With a brand-new year comes a brand-new slate. Will 2021 deliver the events industry fresh opportunities, or will we continue to experience the devastating impact of 2020 in live events?
Although hit hard by the impacts of COVID-19, the events industry did adapt and persevere to get through 2020.
Adaptation is the name of the game still in 2021, although hopefully more in favour of live event adaptations and less on online alternatives.
Tell-tale signs in consumer behaviour
In a study carried out by REED Exhibitions, they found that the acceptance of digital tools has increased drastically. On average, their visitors had tried 3.3 new digital services in June, while exhibitors had tried 3.2 services. By September, these numbers had increased to 3.5 and 3.6. Driven by what REED Exhibitions says “is a willingness to try new online banking services, medical consultations, shopping and streaming services.”
Despite being willing to adapt when necessary to online alternatives, consumers and exhibitors and hungry to go back to a face to face world and all the unique opportunists events provide.
A continued value of face-to-face interactions
Possibly the most encouraging finding from REED Exhibitions white paper (which you can download here) is how both exhibitors and visitors still see the value in face-to-face events.
“2 out of 3 exhibitors expect to spend the same or more on exhibitions once a vaccine is deployed.”
REED found “increases in the percentage of both visitors and exhibitors who state they will be comfortable attending events after safety and travel restrictions have eased. Currently, three-quarters of visitors feel either positive or neutral about returning to events, compared to 56% of exhibitors.”
Although events continue to be dominated by digital through February and March, by the end of May I have already been receiving invites to live events (like the Event Production Show), with plenty more planned for June and throughout summer.
With the events industry divided and large consumer events like Glastonbury postponed by a year, where others are forging ahead, its safe to say that any return to normality with events this year will be done cautiously.
Creating a COVID safe event
For those who are looking to get live events underway this summer, creating a COVID safe environment is a priority.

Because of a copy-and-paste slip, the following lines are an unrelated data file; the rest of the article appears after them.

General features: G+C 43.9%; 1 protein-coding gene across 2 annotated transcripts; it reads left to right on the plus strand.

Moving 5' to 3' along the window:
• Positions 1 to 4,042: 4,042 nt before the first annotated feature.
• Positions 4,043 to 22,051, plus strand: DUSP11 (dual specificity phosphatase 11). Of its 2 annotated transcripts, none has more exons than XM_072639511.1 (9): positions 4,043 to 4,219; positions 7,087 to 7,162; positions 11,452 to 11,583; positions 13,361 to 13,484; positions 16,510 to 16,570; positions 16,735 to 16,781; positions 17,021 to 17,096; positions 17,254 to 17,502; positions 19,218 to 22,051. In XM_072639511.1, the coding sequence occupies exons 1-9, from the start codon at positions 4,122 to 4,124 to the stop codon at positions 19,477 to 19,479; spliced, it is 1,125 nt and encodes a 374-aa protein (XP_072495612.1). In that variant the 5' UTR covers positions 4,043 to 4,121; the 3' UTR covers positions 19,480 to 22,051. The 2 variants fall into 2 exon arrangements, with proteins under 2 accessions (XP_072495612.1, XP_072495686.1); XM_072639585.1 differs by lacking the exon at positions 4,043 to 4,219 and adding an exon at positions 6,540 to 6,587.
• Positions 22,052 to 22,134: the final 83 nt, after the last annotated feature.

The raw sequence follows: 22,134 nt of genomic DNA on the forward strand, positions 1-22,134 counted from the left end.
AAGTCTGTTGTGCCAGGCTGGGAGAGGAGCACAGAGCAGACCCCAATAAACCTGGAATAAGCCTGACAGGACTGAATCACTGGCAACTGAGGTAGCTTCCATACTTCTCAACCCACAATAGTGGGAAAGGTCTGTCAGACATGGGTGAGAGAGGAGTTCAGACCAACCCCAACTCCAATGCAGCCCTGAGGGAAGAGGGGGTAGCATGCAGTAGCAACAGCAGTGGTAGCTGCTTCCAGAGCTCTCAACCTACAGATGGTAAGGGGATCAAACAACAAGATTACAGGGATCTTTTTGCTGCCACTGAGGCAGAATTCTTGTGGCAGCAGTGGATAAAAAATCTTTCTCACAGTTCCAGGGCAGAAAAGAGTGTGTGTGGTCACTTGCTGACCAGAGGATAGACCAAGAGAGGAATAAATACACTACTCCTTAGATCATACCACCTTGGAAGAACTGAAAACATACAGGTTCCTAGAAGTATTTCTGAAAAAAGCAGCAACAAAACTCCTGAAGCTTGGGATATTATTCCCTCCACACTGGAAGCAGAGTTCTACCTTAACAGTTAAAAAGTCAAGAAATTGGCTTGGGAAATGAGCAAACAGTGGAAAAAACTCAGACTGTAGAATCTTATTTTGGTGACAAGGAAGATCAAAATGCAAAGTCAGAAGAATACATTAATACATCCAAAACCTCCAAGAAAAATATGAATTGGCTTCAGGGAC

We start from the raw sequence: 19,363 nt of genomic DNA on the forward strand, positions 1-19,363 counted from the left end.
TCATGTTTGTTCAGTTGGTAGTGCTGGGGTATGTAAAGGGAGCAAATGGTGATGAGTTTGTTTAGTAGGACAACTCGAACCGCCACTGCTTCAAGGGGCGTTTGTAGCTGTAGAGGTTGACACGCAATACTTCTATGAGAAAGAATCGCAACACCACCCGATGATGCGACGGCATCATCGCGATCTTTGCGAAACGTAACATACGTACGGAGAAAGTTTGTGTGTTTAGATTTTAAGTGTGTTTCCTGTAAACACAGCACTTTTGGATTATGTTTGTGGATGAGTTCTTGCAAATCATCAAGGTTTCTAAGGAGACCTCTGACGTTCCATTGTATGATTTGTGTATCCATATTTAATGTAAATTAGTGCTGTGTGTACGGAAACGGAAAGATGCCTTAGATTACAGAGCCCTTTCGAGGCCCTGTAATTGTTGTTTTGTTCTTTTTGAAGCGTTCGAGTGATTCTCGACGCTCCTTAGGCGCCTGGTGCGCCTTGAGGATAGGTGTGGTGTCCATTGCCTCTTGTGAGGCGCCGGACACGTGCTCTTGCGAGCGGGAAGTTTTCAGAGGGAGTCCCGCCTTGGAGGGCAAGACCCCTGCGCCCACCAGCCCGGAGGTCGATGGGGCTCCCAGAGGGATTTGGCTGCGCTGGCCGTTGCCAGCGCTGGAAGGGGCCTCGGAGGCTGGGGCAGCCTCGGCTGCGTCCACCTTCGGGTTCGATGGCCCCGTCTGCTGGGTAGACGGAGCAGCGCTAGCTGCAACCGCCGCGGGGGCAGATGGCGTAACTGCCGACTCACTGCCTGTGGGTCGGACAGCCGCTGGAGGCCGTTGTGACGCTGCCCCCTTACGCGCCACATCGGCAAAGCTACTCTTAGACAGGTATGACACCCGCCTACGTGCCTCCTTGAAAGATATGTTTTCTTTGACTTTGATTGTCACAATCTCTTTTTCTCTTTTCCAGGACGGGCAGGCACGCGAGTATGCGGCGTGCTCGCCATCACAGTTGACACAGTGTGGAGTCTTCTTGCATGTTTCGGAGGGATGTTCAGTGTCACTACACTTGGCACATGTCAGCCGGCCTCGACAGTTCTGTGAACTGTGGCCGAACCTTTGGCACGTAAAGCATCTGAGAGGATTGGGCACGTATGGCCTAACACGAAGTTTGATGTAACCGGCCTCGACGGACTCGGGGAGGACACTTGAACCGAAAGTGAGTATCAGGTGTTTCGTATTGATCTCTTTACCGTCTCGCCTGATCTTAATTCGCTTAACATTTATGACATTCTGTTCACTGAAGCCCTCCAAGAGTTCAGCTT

1. Assess your risks
Events can encompass a wide variety of experiences that need to be assessed on an individual basis. Risk assessments are proving to be the key factor in deciding what events are going ahead this year and which are being postponed. For example, it’s unlikely that the majority of young crowds at Glastonbury would have received vaccinations in time and would observe any kind of social distancing.
2. Implement safety measures
Seeking advice from knowledgeable parties must be done to ensure risks are mitigated as much as possible. Any measures you undertake need to be clearly communicated to your attendees and exhibitors before during and after your event as applicable. Making sure everyone knows what measures they are supposed to follow will define how successfully safety measures are implemented.
3. Check and check again
This is a new way of being in events and having a checklist to refer back to will ensure everything runs as smoothly as possible.
There are some great resources online for how to prepare for a COVID safe event, like this one provided by the CDC.
If you’re running or attending events this year, get in touch with us about the best technology to use to maximise success.
Take the first step towards valuable data
With our Data Capture app and Data services team on offer we provide all the tools necessary to unlock the value in your customer data